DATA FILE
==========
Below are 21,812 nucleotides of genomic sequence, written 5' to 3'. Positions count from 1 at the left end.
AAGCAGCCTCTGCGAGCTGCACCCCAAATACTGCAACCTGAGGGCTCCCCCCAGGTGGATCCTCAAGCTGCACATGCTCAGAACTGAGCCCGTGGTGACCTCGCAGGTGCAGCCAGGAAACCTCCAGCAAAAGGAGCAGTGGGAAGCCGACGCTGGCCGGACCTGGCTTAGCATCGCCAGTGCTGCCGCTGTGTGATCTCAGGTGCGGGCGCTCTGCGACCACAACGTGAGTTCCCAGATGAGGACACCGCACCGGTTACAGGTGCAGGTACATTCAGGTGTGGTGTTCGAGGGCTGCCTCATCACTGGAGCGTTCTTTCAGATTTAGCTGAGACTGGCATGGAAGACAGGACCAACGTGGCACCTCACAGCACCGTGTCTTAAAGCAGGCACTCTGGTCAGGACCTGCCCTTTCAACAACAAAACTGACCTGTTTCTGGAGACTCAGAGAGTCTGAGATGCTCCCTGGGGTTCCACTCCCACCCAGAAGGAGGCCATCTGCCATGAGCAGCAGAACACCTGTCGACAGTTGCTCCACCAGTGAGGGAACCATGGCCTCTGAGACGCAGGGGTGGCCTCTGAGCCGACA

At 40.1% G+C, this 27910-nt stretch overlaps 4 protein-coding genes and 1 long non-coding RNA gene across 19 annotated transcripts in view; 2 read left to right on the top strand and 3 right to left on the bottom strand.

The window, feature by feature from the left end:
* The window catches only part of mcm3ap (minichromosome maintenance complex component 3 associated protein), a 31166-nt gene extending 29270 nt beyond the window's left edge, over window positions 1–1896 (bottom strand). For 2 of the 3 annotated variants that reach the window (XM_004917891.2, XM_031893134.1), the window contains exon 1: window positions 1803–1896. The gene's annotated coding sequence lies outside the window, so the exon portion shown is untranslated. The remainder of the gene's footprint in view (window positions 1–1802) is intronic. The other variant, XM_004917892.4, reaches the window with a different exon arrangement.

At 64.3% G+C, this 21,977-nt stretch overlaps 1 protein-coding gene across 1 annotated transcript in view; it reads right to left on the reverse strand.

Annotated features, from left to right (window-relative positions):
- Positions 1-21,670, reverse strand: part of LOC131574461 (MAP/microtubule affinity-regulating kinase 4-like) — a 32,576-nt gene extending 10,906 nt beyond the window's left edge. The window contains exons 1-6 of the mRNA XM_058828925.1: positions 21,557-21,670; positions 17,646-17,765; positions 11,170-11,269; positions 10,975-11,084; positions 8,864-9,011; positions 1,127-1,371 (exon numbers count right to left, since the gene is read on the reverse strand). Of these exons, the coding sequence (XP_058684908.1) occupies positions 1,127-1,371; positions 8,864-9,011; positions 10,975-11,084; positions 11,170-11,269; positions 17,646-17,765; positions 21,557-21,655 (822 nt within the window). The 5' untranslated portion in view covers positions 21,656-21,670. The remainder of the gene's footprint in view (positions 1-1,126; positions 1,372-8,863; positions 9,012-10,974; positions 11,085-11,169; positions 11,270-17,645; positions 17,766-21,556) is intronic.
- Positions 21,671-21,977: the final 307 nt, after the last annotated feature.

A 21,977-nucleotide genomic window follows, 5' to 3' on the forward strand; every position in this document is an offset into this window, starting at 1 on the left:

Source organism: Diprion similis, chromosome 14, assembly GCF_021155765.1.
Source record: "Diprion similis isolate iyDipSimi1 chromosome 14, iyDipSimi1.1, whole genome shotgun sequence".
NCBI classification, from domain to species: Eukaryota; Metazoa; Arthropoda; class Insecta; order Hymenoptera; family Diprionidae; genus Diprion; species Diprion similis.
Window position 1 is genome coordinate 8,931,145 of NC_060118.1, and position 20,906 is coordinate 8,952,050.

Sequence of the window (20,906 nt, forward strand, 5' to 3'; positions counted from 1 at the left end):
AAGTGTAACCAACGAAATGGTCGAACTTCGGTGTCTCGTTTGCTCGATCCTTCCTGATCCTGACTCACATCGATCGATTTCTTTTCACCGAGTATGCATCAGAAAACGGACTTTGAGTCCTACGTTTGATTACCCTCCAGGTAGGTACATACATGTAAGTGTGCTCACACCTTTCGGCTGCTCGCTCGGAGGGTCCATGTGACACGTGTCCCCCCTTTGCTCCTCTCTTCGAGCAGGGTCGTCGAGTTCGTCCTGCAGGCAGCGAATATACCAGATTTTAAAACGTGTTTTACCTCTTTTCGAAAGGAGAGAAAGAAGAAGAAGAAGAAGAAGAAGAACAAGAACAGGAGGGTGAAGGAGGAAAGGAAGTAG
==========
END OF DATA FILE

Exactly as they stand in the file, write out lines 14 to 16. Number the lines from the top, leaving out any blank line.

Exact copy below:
Window position 1 is genome coordinate 8,931,145 of NC_060118.1, and position 20,906 is coordinate 8,952,050.

Sequence of the window (20,906 nt, forward strand, 5' to 3'; positions counted from 1 at the left end):
AAGTGTAACCAACGAAATGGTCGAACTTCGGTGTCTCGTTTGCTCGATCCTTCCTGATCCTGACTCACATCGATCGATTTCTTTTCACCGAGTATGCATCAGAAAACGGACTTTGAGTCCTACGTTTGATTACCCTCCAGGTAGGTACATACATGTAAGTGTGCTCACACCTTTCGGCTGCTCGCTCGGAGGGTCCATGTGACACGTGTCCCCCCTTTGCTCCTCTCTTCGAGCAGGGTCGTCGAGTTCGTCCTGCAGGCAGCGAATATACCAGATTTTAAAACGTGTTTTACCTCTTTTCGAAAGGAGAGAAAGAAGAAGAAGAAGAAGAAGAAGAACAAGAACAGGAGGGTGAAGGAGGAAAGGAAGTAG